They say the truth will set you free, but we're not sure that holds up in Henry VIII. For starters, we're not even sure what the truth is when it comes to certain characters.
In true Shakespearean fashion, we're left with more questions than answers: did Wolsey set Buckingham up, or is the Surveyor telling the truth? Was Buckingham really trying to become king? Did Wolsey regret his actions and turn to the good in the end? Were the charges against Cranmer made up?
As you can see, the truth is hidden in this play, which makes the play's first title, All is True, kind of ironic. Shakespeare leaves us searching for the truth in this play, but the question is: can we find it?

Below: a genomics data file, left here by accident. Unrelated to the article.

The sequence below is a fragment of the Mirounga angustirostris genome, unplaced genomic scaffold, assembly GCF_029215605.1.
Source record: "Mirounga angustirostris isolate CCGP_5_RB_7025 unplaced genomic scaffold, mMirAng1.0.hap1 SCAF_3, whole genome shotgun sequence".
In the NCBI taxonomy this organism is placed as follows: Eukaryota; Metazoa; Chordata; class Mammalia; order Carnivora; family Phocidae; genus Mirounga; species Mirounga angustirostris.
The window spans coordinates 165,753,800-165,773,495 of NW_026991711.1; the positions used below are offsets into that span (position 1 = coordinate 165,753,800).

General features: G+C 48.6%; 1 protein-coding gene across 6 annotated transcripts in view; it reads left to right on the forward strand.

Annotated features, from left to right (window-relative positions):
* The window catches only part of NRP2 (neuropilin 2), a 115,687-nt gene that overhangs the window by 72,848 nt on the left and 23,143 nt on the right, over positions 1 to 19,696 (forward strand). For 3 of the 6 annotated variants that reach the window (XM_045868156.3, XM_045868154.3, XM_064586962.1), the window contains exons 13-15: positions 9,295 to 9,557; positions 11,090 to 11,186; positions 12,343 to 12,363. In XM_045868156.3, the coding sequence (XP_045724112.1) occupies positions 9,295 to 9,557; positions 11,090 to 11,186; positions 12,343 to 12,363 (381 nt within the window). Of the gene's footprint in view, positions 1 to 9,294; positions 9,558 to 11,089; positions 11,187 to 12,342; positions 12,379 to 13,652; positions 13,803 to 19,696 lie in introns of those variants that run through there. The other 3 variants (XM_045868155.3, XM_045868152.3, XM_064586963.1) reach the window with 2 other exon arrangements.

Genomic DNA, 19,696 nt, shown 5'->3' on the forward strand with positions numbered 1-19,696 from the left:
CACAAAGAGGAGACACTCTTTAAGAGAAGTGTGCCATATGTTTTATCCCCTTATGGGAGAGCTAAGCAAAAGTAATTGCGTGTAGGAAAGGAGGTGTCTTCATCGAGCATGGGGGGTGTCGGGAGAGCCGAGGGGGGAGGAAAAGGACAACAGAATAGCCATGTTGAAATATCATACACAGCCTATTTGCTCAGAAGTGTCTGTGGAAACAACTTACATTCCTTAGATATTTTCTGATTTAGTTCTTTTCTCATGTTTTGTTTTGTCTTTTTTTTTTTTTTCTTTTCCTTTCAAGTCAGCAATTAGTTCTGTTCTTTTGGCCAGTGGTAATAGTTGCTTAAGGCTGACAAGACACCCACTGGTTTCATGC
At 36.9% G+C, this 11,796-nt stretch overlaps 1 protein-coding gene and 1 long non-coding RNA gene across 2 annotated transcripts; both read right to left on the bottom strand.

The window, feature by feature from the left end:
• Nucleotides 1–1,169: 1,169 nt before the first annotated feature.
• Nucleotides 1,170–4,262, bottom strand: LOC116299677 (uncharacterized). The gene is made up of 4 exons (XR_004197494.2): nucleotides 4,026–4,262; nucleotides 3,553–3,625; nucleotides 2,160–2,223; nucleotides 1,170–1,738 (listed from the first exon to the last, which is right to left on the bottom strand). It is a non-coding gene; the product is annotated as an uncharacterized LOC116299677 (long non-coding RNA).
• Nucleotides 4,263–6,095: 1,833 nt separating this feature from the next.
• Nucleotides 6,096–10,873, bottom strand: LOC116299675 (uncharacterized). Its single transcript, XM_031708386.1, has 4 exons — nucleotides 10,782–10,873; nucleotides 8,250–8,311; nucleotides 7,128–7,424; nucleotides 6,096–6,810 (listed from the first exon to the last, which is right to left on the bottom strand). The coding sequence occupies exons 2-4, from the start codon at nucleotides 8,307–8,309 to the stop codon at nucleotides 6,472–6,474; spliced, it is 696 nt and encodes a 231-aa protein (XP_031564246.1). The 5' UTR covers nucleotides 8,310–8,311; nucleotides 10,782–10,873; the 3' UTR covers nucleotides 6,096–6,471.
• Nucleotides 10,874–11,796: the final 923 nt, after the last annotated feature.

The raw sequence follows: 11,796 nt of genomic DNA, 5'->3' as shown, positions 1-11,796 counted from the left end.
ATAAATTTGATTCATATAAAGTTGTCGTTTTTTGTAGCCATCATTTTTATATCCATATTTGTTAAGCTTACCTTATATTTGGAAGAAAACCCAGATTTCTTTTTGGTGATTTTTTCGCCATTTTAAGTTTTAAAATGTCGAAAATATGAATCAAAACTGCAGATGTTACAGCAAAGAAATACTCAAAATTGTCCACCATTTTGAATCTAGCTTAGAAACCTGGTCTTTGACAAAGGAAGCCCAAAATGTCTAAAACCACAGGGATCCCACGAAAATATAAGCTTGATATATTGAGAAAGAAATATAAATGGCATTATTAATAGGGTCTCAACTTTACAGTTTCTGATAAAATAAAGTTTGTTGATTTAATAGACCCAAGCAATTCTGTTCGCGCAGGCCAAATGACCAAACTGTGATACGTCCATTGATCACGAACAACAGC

Questions About Truth
The Prologue tells us that the play is showing us truth. Do you agree or disagree? In what ways does the play abandon the search for truth?
Why does Henry stand up for Cranmer when he doesn't for anyone else? Are we supposed to believe Cranmer is telling the truth? Why or why not?
Do we buy what the Surveyor testifies against Buckingham, or is it all part of Wolsey's plan? Why doesn't the play tell us one way or another?
Chew on This
Henry VIII is obsessed with finding truth, no matter what the cost.
Even though Henry VIII talks about finding the truth, it leaves it up to the audience to decide what the truth really is.